I was put on PIP today. The PIP period is from 01/2024 till end of 01/2024. He said unsatisfactory performance & had to do this to be fair to others in the team. I think I was being benchmarked against others who work on weekends as outlined in my previous question: https://www.jointaro.com/question/EVFBUMq5uKdnYk30uiiT/should-i-have-worked-on-weekends-to-ramp-up-faster-deliver-more/.
Yesterday I asked my manager for a 1-week remote and 3 weeks PTO (the company has unlimited PTO) from end of January to 3rd week of February. Do you think this was one of the reasons leading to me being PIP during the month of January?
What should I do now? Should I strive to overcome the PIP or should I find a new job? Anyone successfully overcame the PIP? How do I balance PIP and finding new job?
For more information, my 1st-year stock won't be vested till 06/2024 (so 25% of my RSUs won't be vested till end of the 1st year working for them). I think I'm out looking for a new job, but don't want to lose the RSUs.
For the sake of extreme ownership what could I have done better? If you need more info from me I can definitely provide in the threads below.
Sorry to hear about the PIP situation. That's tough, especially with the timing. It's natural to wonder if your request for remote work and PTO might have influenced this decision. While it's unlikely, it's important to focus on what you can control now.
Given the PIP timeframe is quite short, it's crucial to understand exactly what's expected of you to meet the PIP criteria. Clarify with your manager what specific areas need improvement and get a concrete plan. This can include what success looks like at the end of the PIP, regular check-ins for feedback, and any support you might need.
That being said, the reality is, the tech industry's landscape has changed a lot. Once upon a time, a PIP was a real chance to turn things around, but now, it often feels like the writing's on the wall. Companies have become more cutthroat with their quotas, and the room for error seems narrower than ever.
The biggest red flag here seems to be your relationship with your manager. A solid manager-employee relationship can make a PIP manageable, even a growth opportunity. But if that relationship has soured, it might be that the PIP is just documentation for an already-decided outcome.
In your shoes, I'd weigh the pros and cons. If you think the PIP goals are achievable and the relationship with your manager can be repaired, it might be worth the effort, especially with those RSUs on the line. But if it feels like you're just going through the motions for an outcome that's already been decided, then shifting your energy towards finding a new role could be the smarter move.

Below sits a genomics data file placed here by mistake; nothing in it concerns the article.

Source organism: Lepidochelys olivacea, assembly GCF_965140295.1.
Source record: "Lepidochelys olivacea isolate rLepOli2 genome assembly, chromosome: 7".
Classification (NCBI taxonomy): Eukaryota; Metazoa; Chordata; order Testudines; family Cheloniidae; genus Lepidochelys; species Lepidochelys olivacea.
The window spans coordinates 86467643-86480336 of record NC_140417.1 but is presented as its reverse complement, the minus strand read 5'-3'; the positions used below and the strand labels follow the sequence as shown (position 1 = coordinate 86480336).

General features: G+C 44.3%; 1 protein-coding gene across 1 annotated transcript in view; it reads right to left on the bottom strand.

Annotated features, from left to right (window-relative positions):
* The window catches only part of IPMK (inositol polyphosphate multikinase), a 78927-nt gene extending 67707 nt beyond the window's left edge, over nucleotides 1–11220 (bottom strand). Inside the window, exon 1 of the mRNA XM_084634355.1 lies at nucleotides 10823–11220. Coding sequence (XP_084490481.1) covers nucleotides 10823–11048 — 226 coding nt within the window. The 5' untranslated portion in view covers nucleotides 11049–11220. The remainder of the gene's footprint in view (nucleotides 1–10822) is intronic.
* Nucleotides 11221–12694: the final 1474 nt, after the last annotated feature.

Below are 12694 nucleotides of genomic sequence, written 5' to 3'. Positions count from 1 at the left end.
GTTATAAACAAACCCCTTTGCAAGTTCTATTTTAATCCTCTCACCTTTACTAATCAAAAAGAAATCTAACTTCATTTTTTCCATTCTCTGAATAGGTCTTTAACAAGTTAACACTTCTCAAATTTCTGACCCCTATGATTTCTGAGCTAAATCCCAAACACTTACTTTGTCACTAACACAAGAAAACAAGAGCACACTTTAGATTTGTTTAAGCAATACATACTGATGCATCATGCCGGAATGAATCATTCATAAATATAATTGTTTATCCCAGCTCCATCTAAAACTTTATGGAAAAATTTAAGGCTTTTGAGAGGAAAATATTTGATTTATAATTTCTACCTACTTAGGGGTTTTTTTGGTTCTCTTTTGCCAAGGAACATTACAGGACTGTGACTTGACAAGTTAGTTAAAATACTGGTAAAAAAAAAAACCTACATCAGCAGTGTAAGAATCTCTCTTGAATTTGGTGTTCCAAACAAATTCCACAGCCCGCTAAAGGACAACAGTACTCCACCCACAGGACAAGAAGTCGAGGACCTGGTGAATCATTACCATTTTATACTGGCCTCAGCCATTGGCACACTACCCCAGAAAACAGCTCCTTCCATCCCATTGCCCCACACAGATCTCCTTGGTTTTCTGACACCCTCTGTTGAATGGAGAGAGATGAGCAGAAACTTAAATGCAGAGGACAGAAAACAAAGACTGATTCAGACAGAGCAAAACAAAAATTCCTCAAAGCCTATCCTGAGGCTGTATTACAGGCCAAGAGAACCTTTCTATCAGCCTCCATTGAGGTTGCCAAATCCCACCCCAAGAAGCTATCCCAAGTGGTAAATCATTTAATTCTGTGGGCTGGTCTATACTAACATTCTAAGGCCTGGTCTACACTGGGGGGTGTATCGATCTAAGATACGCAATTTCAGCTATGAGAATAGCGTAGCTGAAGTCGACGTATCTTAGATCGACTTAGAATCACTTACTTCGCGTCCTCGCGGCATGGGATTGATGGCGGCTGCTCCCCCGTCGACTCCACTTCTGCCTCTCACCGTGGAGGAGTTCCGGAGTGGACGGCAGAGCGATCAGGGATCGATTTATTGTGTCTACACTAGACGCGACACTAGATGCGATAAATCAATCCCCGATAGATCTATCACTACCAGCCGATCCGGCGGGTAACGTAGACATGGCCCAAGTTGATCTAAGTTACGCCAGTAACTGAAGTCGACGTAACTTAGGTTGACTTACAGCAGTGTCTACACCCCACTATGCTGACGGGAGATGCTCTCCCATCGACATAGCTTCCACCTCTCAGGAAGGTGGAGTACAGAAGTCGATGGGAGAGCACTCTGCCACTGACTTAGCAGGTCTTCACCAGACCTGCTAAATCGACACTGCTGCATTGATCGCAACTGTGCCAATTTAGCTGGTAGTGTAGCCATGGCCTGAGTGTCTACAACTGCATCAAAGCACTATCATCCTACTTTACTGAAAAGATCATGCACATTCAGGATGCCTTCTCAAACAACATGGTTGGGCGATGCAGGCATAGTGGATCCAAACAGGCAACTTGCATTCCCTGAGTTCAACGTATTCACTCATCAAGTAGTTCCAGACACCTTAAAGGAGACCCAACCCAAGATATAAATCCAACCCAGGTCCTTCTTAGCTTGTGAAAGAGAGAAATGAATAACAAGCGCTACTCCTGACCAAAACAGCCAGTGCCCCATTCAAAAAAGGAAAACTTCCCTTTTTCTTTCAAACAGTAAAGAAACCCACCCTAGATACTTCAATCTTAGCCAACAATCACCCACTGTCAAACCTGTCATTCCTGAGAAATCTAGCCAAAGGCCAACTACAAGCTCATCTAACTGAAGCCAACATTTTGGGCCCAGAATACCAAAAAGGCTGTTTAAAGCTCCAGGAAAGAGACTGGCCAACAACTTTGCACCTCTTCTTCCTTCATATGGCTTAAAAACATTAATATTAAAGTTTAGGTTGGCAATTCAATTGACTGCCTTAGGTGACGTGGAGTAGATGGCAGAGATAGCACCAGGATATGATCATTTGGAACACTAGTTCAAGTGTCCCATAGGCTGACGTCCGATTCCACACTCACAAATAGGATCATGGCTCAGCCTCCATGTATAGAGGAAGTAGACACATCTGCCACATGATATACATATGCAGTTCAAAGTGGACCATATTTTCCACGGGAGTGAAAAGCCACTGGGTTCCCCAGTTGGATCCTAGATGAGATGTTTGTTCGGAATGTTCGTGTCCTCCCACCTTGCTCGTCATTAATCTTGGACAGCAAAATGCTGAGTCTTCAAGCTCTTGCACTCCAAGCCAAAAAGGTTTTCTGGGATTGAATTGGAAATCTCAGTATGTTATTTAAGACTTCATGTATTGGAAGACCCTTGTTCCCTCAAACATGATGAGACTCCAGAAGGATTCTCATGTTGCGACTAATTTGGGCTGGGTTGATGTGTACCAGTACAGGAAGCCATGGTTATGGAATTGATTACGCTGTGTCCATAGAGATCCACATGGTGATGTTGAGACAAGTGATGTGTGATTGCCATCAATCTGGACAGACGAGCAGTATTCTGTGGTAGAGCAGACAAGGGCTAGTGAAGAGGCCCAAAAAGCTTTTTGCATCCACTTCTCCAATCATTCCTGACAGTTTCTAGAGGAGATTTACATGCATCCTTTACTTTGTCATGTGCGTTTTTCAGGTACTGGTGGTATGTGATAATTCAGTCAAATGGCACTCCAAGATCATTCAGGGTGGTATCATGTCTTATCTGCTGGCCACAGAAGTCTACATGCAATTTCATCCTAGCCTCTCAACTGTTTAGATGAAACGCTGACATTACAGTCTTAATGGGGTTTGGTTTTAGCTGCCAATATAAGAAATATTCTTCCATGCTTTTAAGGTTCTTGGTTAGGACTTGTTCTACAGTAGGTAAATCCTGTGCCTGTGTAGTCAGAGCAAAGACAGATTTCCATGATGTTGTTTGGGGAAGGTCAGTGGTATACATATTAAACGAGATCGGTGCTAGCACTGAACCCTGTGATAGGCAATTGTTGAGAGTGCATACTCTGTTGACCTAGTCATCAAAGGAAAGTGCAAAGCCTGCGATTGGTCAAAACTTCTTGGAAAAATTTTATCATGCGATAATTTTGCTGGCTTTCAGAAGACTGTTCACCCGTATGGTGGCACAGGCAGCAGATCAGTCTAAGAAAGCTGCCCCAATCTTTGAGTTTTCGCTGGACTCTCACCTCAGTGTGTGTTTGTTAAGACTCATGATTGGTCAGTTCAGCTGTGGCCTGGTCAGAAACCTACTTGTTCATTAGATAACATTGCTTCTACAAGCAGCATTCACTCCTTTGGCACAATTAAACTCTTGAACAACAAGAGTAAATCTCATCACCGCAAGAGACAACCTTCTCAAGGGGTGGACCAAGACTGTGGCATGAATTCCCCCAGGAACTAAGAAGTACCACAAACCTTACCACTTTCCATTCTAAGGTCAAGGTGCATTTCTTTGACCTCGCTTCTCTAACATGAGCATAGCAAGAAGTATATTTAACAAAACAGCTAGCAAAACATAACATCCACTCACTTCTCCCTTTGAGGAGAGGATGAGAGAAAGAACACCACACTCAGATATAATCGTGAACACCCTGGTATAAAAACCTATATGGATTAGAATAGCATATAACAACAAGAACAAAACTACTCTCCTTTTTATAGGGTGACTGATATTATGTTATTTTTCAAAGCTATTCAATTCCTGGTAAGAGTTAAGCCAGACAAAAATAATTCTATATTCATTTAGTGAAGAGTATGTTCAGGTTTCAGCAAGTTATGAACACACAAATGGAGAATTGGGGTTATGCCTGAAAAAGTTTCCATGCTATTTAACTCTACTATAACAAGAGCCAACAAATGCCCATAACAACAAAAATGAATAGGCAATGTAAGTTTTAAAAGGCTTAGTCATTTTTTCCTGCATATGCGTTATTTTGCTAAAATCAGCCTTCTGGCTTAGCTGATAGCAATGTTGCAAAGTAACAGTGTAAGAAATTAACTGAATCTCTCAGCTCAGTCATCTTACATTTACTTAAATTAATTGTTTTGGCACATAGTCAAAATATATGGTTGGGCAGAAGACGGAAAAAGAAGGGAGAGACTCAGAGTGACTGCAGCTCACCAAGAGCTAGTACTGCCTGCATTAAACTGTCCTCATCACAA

Ok, I’m going to be very straightforward here.
Once you find yourself on a Performance Improvement Plan (PIP), it's often an indication that your manager is preparing for your departure by compiling the necessary documentation. Contesting the PIP usually isn't fruitful. Do not waste time trying to prove yourself here. You don’t want to be in a place where a manager has a poor impression of you, it will stall your professional growth.
If you are on visa and If you're at Amazon, a well-known strategy is to apply for FMLA (Family and Medical Leave Act) for an interruption and use this time to actively search for a new job. Focus on each opportunity carefully. When your FMLA period ends, consider resigning.
This approach helps maintain good relations and future opportunities within the company, rather than leaving on bad terms. That would be my recommendation.
If you don't have visa constraints, you have the option to resign immediately or use your remaining time at the company to search for a new job, without focusing on meeting the PIP requirements.
When you are about to transition to a new job. Take sometime to reflect and build your strengths so that this will not repeat. I wouldn’t recommend using this time for reflection, instead focus everyday on landing a new job.